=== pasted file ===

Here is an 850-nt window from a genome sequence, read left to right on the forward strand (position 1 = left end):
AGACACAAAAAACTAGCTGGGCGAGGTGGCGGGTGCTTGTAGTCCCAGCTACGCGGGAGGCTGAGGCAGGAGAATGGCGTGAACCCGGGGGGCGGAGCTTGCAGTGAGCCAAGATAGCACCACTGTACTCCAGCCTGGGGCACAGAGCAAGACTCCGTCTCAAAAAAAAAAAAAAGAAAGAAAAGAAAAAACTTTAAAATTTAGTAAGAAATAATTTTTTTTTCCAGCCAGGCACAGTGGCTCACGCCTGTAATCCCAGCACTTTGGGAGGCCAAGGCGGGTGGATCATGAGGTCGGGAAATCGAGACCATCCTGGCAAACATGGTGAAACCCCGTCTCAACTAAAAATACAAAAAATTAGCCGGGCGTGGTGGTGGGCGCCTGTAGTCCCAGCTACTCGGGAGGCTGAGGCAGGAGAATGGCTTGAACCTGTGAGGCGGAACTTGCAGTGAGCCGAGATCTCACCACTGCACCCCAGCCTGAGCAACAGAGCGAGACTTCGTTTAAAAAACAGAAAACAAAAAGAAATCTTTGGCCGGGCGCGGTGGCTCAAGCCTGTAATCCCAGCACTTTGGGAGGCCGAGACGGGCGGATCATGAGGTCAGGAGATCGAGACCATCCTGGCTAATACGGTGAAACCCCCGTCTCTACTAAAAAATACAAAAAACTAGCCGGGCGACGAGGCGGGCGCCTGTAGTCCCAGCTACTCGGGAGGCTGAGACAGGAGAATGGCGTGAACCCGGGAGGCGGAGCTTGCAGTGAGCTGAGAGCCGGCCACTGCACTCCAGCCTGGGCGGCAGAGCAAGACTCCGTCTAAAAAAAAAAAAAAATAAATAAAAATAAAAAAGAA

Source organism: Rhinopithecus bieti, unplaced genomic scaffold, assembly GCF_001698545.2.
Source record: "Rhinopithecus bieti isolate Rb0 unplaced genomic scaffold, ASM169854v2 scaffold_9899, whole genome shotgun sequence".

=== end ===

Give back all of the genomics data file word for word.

Here is an 850-nt window from a genome sequence, read left to right on the forward strand (position 1 = left end):
AGACACAAAAAACTAGCTGGGCGAGGTGGCGGGTGCTTGTAGTCCCAGCTACGCGGGAGGCTGAGGCAGGAGAATGGCGTGAACCCGGGGGGCGGAGCTTGCAGTGAGCCAAGATAGCACCACTGTACTCCAGCCTGGGGCACAGAGCAAGACTCCGTCTCAAAAAAAAAAAAAAGAAAGAAAAGAAAAAACTTTAAAATTTAGTAAGAAATAATTTTTTTTTCCAGCCAGGCACAGTGGCTCACGCCTGTAATCCCAGCACTTTGGGAGGCCAAGGCGGGTGGATCATGAGGTCGGGAAATCGAGACCATCCTGGCAAACATGGTGAAACCCCGTCTCAACTAAAAATACAAAAAATTAGCCGGGCGTGGTGGTGGGCGCCTGTAGTCCCAGCTACTCGGGAGGCTGAGGCAGGAGAATGGCTTGAACCTGTGAGGCGGAACTTGCAGTGAGCCGAGATCTCACCACTGCACCCCAGCCTGAGCAACAGAGCGAGACTTCGTTTAAAAAACAGAAAACAAAAAGAAATCTTTGGCCGGGCGCGGTGGCTCAAGCCTGTAATCCCAGCACTTTGGGAGGCCGAGACGGGCGGATCATGAGGTCAGGAGATCGAGACCATCCTGGCTAATACGGTGAAACCCCCGTCTCTACTAAAAAATACAAAAAACTAGCCGGGCGACGAGGCGGGCGCCTGTAGTCCCAGCTACTCGGGAGGCTGAGACAGGAGAATGGCGTGAACCCGGGAGGCGGAGCTTGCAGTGAGCTGAGAGCCGGCCACTGCACTCCAGCCTGGGCGGCAGAGCAAGACTCCGTCTAAAAAAAAAAAAAAATAAATAAAAATAAAAAAGAA

Source organism: Rhinopithecus bieti, unplaced genomic scaffold, assembly GCF_001698545.2.
Source record: "Rhinopithecus bieti isolate Rb0 unplaced genomic scaffold, ASM169854v2 scaffold_9899, whole genome shotgun sequence".